A lot more under-the-radar, but perhaps the most interesting of all the Bell projects, is the planned documentary, Letters from Baghdad. The project, based on the trove of letters that Bell wrote and the many pictures she took, is currently in production and is being made by Between the Rivers Productions, with US-based independent film makers, Zeva Oelbaum and Sabine Krayenbühl.

NIQASH spoke to the two film makers about Gertrude Bell’s current popularity, whether the work she did may have set up the framework for conflicts that have plagued Iraq for decades and what she might think of the state of Iraq today.

NIQASH: What kinds of reactions have you had to the fact that you’re making a documentary about Gertrude Bell?

Zeva Oelbaum: It runs the gamut really. She really is quite fondly remembered by many Iraqis – but the ones who remember fondly tend to be Sunnis. So we don’t know if everybody feels the same.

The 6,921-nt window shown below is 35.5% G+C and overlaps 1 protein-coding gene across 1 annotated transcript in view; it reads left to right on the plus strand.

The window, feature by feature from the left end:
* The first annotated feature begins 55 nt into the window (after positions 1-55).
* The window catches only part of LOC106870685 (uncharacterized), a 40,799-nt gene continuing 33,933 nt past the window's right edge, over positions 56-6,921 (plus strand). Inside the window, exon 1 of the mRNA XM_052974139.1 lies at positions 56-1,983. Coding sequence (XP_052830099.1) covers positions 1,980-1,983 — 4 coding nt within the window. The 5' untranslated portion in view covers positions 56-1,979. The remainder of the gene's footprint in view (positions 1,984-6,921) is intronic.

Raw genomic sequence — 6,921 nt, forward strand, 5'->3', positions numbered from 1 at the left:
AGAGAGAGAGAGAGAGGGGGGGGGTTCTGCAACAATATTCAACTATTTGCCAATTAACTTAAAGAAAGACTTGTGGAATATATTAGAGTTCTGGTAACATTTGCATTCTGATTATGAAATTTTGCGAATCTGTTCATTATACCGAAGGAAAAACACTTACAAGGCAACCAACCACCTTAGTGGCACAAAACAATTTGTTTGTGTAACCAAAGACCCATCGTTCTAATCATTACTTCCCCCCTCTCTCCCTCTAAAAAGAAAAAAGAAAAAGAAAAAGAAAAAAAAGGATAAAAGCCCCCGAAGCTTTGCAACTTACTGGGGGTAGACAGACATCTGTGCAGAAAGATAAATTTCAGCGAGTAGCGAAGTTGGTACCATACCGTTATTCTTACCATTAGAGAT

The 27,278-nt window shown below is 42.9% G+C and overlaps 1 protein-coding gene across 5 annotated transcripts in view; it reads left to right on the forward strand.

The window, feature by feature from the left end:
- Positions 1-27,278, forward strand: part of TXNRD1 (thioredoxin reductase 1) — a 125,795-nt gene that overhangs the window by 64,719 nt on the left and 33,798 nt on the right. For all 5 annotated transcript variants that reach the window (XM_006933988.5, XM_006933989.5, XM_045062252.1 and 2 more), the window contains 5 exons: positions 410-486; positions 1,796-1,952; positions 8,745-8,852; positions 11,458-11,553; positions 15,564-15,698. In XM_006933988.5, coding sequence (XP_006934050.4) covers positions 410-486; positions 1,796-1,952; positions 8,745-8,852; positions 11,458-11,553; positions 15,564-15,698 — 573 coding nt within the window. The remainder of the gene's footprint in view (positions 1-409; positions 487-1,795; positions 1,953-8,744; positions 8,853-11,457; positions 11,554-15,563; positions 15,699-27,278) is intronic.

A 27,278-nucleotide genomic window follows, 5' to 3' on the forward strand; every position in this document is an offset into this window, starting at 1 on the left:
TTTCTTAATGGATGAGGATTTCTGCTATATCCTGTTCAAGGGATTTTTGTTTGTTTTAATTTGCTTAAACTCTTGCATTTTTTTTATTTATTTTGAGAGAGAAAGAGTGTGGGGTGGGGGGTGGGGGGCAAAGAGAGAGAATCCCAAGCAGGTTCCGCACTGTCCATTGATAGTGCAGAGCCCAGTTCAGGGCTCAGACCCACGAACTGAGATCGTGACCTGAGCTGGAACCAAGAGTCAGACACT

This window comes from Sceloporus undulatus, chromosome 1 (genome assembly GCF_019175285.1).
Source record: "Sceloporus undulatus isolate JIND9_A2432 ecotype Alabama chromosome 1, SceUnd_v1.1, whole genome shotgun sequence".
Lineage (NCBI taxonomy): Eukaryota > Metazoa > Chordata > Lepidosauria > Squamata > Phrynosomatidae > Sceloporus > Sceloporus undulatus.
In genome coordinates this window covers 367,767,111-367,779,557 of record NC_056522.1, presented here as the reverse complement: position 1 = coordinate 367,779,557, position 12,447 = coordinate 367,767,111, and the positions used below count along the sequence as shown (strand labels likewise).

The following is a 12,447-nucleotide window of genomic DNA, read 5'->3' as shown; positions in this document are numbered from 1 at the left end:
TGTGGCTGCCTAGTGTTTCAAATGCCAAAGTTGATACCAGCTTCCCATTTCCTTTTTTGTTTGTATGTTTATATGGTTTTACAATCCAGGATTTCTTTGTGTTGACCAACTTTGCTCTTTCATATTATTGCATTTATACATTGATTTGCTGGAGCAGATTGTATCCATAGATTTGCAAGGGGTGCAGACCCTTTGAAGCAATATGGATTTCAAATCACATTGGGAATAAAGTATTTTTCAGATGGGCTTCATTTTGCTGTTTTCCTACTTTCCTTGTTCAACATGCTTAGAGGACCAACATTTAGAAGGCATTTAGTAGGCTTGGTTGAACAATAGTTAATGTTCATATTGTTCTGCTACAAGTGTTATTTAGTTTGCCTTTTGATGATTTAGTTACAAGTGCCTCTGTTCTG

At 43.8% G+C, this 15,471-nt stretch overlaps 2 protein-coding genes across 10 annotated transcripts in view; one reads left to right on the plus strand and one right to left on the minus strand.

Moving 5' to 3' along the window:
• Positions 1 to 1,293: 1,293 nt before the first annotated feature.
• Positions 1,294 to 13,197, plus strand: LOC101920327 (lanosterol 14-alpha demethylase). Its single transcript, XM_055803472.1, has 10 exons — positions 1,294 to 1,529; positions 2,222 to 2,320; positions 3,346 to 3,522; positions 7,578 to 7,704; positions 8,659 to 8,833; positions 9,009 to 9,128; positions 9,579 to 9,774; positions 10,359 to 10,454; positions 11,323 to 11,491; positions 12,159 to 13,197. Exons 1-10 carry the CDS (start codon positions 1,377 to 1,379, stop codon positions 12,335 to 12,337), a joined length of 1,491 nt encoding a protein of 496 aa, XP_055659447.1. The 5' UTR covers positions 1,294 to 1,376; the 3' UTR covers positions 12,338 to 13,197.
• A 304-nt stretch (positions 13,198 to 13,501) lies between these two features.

And we have also heard people say she was part of the problem because she represented the government at the time. However almost everyone agrees that she really believed in, and respected, the Iraqi people, that she had an authentic understanding of them and that she truly meant well – something that was in contrast to her male colleagues.

NIQASH: So after all your research, would you say she really was as much of a legend as she is reputed to be?


Sabine Krayenbühl: She spoke Arabic. She was also very strong. She believed it was important to meet people from different cultures on equal terms. She actually wrote that in one of her letters: “don’t try to become one of them”.

She said: “You will find in the East habits of intercourse less fettered by artificial chains and a wider tolerance born of greater diversity. A man may go in public veiled up to the eyes, or clad if he please only in a girdle: he will excite no remark. Why should he? Like everyone else he is merely obeying his own law. So too the European... will be wiser if he does not seek to ingratiate himself with Orientals by trying to ape their habits, unless he is so skilful that he can pass as one off themselves. Let him treat the law of others respectfully, but he himself will meet with a far greater respect if he adheres strictly to his own. For a woman this rule is of the first importance, since a woman can never disguise herself effectually.”